Mon, Apr. 4, 3:24 PM
- Just 19% of large-cap U.S. stock funds topped the S&P 500 in Q1, according to BAML's Savita Subramanian. It's the worst performance on that metric since the data started being tracked in 1998.
- The average large-cap fund trailed the S&P by 190 basis points, "a record spread of underperformance."
- It was the March rally that helped do managers in, says Subramanian, noting one-third of them beat the market in January, and 27% in February.
- "The lit match taken to active returns last quarter was likely the massive reversal – by the market, by sectors, by styles and by stocks – occurring within the quarter ... Crowded positions proved particularly damning in the Q1, with the 10 most crowded stocks underperforming the 10 most neglected stocks by almost 7 percentage points, an atypically high spread.”
- It's another rough session for traditional asset managers today: Franklin Resources (BEN -1.8%), Legg Mason (LM -4.1%), Gamco (GBL -1.3%), Janus (JNS -1.6%), Invesco (IVZ -1.1%), Affiliated Managers (AMG -2.2%), Waddell & Reed (WDR -3.3%)
- Now read: It's Official: The Good Times Are Over (April 4)
Tue, Mar. 22, 10:54 AM
- Legg Mason (NYSE:LM) has completed the public portion of its financing to fund the purchases of Clarion Partners and EnTrust Capital. The proceeds will be used along with a $500M draw on the company revolver for the buys, as well as to replenish cash on the balance sheet which had been used for the RARE deal late last year.
- Alongside, the company has reinstated its buyback program and expects to resume repurchases of $90M quarterly in FQ1 of 2017.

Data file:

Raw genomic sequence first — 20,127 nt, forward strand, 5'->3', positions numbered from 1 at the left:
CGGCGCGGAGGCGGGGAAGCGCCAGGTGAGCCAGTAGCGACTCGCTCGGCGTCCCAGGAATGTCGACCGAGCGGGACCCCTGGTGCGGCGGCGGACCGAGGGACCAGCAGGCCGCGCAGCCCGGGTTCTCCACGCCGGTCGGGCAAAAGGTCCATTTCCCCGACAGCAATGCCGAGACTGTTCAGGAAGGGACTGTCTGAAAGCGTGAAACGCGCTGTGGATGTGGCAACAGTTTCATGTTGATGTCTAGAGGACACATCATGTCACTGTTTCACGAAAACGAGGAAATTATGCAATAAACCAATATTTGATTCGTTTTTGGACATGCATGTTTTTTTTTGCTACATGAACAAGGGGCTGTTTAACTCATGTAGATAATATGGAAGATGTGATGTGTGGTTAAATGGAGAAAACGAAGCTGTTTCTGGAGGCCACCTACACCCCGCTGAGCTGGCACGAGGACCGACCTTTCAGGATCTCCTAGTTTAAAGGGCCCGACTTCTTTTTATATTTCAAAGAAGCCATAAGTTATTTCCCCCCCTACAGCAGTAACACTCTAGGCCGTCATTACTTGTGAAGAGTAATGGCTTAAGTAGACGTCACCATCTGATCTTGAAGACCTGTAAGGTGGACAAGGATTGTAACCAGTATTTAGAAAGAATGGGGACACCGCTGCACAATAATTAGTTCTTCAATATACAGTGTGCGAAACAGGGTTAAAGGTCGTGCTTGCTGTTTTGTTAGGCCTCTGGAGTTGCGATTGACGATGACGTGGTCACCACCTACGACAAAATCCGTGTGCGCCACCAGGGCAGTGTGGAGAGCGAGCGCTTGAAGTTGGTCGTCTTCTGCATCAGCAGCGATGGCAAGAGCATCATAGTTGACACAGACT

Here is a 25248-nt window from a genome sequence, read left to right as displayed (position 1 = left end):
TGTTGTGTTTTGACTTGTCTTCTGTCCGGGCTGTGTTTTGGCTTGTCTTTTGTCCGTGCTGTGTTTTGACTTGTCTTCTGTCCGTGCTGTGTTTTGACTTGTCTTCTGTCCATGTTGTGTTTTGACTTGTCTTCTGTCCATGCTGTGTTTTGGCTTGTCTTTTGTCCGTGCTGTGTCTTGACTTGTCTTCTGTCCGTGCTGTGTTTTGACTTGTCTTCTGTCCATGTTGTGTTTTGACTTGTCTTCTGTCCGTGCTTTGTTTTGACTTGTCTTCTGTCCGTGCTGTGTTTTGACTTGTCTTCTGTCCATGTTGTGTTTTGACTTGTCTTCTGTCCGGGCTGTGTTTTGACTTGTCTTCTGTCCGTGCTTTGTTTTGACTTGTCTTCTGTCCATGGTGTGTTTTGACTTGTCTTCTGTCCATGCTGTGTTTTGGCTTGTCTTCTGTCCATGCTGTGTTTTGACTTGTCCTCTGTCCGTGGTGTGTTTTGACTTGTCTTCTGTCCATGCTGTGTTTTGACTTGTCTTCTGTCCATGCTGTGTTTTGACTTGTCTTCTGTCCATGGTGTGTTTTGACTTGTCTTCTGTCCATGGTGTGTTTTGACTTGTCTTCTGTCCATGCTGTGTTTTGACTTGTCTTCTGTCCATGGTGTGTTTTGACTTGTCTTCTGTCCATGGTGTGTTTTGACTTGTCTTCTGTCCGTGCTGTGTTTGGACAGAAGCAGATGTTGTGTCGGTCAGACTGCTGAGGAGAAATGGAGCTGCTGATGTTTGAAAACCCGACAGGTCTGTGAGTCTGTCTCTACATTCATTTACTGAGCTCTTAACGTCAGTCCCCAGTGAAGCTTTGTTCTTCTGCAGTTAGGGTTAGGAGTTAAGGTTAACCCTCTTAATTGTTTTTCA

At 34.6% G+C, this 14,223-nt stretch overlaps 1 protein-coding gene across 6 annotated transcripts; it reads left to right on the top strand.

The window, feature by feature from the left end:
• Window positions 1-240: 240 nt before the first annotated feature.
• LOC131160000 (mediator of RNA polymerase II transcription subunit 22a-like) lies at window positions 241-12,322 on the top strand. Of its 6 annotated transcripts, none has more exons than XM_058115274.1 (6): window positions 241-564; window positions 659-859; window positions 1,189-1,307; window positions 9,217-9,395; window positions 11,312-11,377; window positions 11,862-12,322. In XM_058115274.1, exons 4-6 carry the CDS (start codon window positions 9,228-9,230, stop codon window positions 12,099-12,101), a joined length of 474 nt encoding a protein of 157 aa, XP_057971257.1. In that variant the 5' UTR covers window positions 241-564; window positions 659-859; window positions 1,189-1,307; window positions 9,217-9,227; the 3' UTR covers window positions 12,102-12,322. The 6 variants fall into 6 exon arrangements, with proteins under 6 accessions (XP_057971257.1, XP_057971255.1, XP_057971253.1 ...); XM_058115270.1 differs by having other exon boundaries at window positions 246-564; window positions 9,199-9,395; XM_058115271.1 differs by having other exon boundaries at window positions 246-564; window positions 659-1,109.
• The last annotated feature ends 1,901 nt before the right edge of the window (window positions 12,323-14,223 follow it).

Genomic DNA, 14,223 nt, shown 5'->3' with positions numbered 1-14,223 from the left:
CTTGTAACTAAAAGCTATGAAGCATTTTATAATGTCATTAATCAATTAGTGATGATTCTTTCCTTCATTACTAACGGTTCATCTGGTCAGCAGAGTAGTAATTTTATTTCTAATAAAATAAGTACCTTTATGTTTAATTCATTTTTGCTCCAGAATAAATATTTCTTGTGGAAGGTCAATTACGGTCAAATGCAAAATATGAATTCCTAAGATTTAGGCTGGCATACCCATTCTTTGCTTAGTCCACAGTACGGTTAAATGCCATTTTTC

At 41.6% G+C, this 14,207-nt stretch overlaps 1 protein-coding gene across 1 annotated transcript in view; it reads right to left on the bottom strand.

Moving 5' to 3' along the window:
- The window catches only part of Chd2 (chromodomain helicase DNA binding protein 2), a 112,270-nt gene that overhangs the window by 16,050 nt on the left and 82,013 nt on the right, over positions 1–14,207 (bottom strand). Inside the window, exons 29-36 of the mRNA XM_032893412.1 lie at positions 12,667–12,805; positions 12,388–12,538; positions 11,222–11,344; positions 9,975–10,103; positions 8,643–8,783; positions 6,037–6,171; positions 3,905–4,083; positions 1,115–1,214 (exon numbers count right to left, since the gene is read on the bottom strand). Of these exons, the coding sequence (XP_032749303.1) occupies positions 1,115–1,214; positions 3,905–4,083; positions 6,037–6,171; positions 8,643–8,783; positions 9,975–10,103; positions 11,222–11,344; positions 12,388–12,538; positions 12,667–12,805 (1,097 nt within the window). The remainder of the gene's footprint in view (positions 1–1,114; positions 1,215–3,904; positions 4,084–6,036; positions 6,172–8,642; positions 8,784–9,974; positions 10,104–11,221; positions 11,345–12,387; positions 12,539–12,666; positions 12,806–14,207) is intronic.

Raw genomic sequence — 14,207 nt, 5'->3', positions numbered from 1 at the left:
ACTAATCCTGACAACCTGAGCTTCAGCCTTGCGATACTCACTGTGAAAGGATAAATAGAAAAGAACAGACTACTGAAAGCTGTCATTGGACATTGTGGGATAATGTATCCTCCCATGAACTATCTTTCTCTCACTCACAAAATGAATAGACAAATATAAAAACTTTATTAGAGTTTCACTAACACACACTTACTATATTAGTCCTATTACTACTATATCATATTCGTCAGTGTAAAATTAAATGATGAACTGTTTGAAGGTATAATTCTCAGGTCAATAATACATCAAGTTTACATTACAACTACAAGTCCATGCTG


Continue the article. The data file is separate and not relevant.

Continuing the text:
- Source: Press Release
Wed, Mar. 16, 9:21 AM
- After adjusting the current $32 stock price for $9 per share in present value benefits from a tax shield, the shares are trading at just 8x 2017 EPS - that's 35% below that of peers at 12x-13x, says Credit Suisse's Craig Siegenthaler, upgrading Legg Mason (NYSE:LM) to Outperform from Neutral. He lifts the price target to $49 from $39.
- Shares are up 1.9% premarket to $32.64.
Mon, Mar. 14, 11:03 AM
- While February trends were mixed, says Citigroup's William Katz, they did improve on a month-to-month basis, particularly for active funds. Though ETFs continue to gain market share, some equity funds were hit with sizable outflows.
- Affiliated Managers Group (AMG -2.5%) saw 28% annualized organic growth in February, says Katz, with AllianceBernstein (AB +0.8%), 26% growth, Federated Investors (FII -1.2%), 8% growth, BlackRock (BLK -1%), 5% growth, Schwab (SCHW -1.6%), 4% growth, T. Rowe Price (TROW -1.2%), 3% growth also posting solid long-term inflows.
- Vanguard had a solid month, with 9% growth.
- Meanwhile WisdomTree (WETF -1.5%) at 50%, Waddell & Reed (WDR +1.9%) at 37%, Invesco (IVZ -0.8%) at 11%, and Franklin Resources (BEN -0.9%) at 10% all saw deeply negative annualized loss rates.
- Katz reiterates Buy ratings on AB, Legg Mason (LM -2.1%), and OM Asset Management (OMAM -2.2%), but still sees "outsized downside" for WisdomTree and Waddell & Reed.
Fri, Mar. 11, 10:51 AM
- Citi's William Katz already had a Sell rating on the asset manager, but today puts Waddell & Reed (NYSE:WDR) on the U.S. Focus Sell List and cuts the price target to $17 from $18 (vs. current $25.23). Of note, says Katz:
- Relative fund performance analysis points to further deep attrition ahead
- Downbeat Feb. flow update reinforces outsized share loss theory
- Expectations of negative EPS revisions
- Outsized regulatory reform risk once DOL fiduciary rules get released
- Shares trade at inline valuation with peers despite fundamental issues
- Katz suggests instead moving money into Legg Mason (NYSE:LM) thanks to its superior strategic positioning, better flow outlook, more effective use of capital, and more attractive valuation.
- WDR is nevertheless higher by 2.9% today. LM is up 5.2%
Thu, Mar. 10, 8:40 AM
- LM Feb. 29 total AUM of $656.7B rises from $651.5B a month earlier.
- Equity AUM of $170.6B down from $172.5B.